Home 2017 December 08 Last one standing

Last one standing

Last one standing

Ever wonder what happens to everyone? Ambiguous certainly. You and I walk the streets daily sometimes making eye contact with passerbys, and sometimes totally absorbed in our heads we miss our fellow humans. Yet what if you saw someone for the last time before they went about their daily routine only to never complete their day. Who would remember them? Family, perhaps. However what if you were the last person to their last imprint of a memory. Would you honor that memory? What responsibility of consciousness would you bear?
I had a patient recently who had come to the office for a check up. He walked out of the office and left the building and turned a street corner and was randomly shot. I will never see him again. Yet I and everyone else continue their day once the brief mourning has passed. The memory of that person is always etched into my subconscious. Moreover, I have grown to realize that any person I meet or pass by can live their last breath after I see them, or vice versa. We are all connected in a vast pool of consciousness, unfortunately my mind like presumably yours,  is so distracted that it does not comprehend the presence of another until it is fully forced into the moment of now.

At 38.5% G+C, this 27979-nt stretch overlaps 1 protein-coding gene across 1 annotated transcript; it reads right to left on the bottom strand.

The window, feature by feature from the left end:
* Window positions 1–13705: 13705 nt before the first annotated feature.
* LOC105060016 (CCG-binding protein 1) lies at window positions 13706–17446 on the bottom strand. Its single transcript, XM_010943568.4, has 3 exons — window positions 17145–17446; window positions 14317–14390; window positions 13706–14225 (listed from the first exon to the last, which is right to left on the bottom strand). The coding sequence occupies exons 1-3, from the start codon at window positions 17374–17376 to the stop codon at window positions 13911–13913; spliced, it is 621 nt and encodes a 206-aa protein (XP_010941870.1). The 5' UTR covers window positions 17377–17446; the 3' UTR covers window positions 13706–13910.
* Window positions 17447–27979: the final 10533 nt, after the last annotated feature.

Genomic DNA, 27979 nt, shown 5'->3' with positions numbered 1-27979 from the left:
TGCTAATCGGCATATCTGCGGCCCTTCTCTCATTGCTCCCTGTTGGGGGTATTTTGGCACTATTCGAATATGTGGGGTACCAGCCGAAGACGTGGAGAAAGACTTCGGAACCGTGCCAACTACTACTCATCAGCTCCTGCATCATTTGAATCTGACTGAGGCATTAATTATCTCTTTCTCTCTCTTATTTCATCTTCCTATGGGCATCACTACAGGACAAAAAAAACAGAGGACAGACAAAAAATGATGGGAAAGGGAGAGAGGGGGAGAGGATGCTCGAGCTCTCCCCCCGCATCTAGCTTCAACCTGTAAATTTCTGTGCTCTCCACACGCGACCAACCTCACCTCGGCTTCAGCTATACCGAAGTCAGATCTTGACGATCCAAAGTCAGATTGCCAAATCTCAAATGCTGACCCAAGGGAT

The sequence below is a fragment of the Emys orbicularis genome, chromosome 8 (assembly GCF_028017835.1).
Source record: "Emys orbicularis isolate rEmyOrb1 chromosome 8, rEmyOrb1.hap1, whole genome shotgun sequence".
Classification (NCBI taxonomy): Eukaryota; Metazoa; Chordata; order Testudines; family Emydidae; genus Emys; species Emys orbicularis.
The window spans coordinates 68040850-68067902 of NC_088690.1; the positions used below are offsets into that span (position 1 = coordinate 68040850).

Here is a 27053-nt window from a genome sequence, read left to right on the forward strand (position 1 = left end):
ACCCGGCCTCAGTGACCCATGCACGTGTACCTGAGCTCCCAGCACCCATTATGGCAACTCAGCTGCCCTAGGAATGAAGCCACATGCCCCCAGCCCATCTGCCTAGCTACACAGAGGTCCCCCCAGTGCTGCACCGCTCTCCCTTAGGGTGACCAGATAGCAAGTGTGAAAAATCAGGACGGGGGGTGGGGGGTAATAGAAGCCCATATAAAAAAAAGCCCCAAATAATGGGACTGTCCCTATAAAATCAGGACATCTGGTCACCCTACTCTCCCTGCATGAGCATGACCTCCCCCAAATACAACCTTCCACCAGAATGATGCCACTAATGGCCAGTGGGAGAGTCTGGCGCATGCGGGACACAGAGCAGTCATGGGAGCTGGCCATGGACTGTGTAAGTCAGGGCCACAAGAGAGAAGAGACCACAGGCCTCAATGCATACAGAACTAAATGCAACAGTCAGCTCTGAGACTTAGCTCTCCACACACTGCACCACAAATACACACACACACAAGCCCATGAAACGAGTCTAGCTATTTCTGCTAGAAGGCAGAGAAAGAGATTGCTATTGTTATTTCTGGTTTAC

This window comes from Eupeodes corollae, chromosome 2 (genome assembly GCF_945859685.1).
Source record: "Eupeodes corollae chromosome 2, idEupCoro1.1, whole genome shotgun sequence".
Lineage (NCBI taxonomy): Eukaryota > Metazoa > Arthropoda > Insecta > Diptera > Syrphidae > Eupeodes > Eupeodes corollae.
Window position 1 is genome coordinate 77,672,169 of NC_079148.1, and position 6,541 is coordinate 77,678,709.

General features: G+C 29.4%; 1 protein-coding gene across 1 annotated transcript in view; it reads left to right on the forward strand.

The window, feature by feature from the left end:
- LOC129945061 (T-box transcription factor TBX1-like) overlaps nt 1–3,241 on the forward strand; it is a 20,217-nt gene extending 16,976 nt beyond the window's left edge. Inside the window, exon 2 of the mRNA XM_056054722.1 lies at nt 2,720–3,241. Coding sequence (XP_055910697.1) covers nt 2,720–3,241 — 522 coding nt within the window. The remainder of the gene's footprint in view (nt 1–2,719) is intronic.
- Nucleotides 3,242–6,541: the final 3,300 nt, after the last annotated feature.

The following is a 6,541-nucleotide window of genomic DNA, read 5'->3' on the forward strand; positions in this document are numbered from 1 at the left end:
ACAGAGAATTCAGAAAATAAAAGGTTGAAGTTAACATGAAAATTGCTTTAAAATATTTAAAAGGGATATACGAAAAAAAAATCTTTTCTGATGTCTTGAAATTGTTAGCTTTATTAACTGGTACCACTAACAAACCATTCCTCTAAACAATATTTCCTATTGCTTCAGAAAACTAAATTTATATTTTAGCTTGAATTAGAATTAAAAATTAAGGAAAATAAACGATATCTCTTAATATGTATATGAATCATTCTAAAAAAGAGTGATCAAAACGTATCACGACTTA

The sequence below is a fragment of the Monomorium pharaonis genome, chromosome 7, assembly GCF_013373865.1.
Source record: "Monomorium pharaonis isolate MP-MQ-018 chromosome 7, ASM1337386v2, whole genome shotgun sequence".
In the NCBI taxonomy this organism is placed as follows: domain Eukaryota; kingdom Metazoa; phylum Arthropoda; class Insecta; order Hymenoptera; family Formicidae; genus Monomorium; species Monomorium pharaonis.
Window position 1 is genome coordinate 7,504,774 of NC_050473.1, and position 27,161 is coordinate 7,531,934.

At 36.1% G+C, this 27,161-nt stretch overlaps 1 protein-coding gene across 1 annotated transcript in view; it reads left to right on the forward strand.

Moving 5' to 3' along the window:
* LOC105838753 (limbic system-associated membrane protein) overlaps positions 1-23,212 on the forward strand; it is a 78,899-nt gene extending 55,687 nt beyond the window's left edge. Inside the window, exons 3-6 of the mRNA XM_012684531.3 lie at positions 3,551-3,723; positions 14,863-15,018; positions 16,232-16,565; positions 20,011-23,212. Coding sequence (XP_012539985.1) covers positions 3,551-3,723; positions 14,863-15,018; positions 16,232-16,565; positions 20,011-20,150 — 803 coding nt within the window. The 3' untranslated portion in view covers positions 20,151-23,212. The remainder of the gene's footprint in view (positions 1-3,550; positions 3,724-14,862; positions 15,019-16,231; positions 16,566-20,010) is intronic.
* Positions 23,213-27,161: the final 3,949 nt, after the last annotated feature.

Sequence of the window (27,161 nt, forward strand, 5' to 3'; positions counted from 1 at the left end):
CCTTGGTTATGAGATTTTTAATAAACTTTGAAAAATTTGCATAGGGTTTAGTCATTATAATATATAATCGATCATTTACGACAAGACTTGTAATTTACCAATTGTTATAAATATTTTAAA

Imagine the awesome strength of shifting a gaze and acknowledging the essence of another being as we rush about our day halter and skelter.
We believe we are separate and individual, yet the simple gratitude of our lives is not enough  to accept the idea that we are not separate and moreover part of a cohesive mass of collective consciousness. It is easy to reconnect once inebriated with love. As the  awakening of the spirit occurs it is not just the acceptance of another that materializes, but the tolerance and the acknowledgment of myself becomes paramount. And so I recognize the nature of others as part of the oneness of all. In doing so I now can mourn the loss of any departed soul more fully and can bid them farewell on their journey regardless of the circumstances of their death. A more fitting adieu of a fellow being through memory and a heart felt acknowledgment that they even existed is sometimes all any of us need in life and not just in the years after death.
Humbly stay present and silently note people and nature around you. I try not to be so in my head that I fail to account for my surroundings. With each recognition of another you also are acknowledged and validated. This is just as much an exercise for yourself than simply being on a vigil of all around you. This is not a mission of political handshaking to every stranger on the road to support your cause, but more an opportunity to connect with another soul in physical form.
Time is limited, don’t be that last one standing or the forgotten .


Author: Brown Knight

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